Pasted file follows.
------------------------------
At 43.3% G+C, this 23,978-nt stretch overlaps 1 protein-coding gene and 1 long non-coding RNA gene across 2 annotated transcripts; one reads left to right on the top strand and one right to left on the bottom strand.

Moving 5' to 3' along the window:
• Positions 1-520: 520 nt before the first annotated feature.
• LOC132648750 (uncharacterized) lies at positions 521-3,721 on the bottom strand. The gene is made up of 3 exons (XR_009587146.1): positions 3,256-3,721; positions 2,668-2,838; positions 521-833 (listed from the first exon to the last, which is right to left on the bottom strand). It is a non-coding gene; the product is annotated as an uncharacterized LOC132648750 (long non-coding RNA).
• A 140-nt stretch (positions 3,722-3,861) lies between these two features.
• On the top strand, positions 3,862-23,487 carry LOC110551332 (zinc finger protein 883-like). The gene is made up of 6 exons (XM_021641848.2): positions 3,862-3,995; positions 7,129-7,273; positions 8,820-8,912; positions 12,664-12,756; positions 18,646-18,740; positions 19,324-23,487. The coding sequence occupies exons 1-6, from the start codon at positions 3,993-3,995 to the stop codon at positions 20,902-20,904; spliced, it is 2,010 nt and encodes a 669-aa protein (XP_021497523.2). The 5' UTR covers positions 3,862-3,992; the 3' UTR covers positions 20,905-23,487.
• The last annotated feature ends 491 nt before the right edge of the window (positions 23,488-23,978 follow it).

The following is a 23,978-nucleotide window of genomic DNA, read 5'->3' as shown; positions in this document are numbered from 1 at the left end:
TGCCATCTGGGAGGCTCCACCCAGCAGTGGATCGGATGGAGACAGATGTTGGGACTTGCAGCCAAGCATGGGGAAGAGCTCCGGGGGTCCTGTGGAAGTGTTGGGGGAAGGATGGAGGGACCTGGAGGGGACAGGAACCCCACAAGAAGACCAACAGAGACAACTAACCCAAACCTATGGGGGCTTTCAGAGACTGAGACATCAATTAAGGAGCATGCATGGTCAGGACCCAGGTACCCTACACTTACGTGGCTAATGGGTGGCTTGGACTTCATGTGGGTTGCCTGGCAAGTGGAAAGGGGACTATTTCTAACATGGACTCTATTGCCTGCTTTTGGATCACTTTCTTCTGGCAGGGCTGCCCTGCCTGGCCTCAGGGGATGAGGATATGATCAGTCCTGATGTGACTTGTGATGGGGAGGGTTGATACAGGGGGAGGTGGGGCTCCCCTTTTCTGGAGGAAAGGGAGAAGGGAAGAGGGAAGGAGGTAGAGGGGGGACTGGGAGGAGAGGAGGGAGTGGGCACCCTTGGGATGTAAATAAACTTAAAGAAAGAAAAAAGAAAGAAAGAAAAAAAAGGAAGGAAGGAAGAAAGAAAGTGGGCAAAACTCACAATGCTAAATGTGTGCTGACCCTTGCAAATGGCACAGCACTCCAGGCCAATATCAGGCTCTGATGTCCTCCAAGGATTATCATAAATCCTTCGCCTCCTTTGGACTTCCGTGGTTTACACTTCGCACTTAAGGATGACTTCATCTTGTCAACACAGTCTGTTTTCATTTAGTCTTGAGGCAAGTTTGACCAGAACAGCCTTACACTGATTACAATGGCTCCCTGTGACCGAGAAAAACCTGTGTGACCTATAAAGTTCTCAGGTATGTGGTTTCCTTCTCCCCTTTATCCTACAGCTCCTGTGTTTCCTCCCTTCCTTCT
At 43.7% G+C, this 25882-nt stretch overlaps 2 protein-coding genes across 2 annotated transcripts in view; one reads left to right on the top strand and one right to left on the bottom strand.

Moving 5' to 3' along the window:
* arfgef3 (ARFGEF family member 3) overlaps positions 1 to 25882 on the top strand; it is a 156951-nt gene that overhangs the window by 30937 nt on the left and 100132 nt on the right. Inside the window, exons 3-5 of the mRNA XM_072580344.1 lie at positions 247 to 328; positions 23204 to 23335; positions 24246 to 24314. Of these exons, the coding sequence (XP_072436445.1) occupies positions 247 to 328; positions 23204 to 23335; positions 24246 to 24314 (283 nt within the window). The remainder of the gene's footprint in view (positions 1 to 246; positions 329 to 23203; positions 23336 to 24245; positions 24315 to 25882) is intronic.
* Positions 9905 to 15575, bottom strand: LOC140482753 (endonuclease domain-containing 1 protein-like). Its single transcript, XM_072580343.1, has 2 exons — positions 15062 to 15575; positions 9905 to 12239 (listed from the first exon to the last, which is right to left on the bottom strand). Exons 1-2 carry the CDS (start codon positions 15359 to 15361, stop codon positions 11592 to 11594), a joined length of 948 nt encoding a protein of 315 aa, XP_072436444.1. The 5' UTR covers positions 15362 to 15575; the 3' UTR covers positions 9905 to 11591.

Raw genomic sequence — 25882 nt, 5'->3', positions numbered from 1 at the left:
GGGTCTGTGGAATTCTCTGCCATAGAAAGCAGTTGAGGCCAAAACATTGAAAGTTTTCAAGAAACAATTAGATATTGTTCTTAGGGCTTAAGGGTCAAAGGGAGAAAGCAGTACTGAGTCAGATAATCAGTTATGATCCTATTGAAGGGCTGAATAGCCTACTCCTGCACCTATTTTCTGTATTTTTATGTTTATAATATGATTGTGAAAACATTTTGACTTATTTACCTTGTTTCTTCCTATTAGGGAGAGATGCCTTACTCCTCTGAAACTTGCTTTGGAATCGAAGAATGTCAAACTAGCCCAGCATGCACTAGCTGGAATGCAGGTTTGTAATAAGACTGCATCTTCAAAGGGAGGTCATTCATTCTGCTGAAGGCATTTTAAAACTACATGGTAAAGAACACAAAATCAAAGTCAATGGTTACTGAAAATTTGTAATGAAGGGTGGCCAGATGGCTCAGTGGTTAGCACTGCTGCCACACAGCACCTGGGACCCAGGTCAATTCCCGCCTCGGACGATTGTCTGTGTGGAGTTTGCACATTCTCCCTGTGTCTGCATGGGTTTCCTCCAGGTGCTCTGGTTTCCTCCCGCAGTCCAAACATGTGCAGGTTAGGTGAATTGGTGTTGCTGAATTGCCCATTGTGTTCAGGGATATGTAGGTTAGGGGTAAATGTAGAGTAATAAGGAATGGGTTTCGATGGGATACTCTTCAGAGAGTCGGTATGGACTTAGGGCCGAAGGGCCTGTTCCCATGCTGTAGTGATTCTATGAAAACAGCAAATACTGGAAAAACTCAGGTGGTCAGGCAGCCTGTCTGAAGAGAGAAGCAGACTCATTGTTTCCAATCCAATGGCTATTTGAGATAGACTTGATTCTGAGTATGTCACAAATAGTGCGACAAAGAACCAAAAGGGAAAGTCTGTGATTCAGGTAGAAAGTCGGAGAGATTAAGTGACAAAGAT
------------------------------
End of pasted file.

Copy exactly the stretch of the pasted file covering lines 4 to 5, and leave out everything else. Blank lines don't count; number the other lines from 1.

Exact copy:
• LOC132648750 (uncharacterized) lies at positions 521-3,721 on the bottom strand. The gene is made up of 3 exons (XR_009587146.1): positions 3,256-3,721; positions 2,668-2,838; positions 521-833 (listed from the first exon to the last, which is right to left on the bottom strand). It is a non-coding gene; the product is annotated as an uncharacterized LOC132648750 (long non-coding RNA).
• A 140-nt stretch (positions 3,722-3,861) lies between these two features.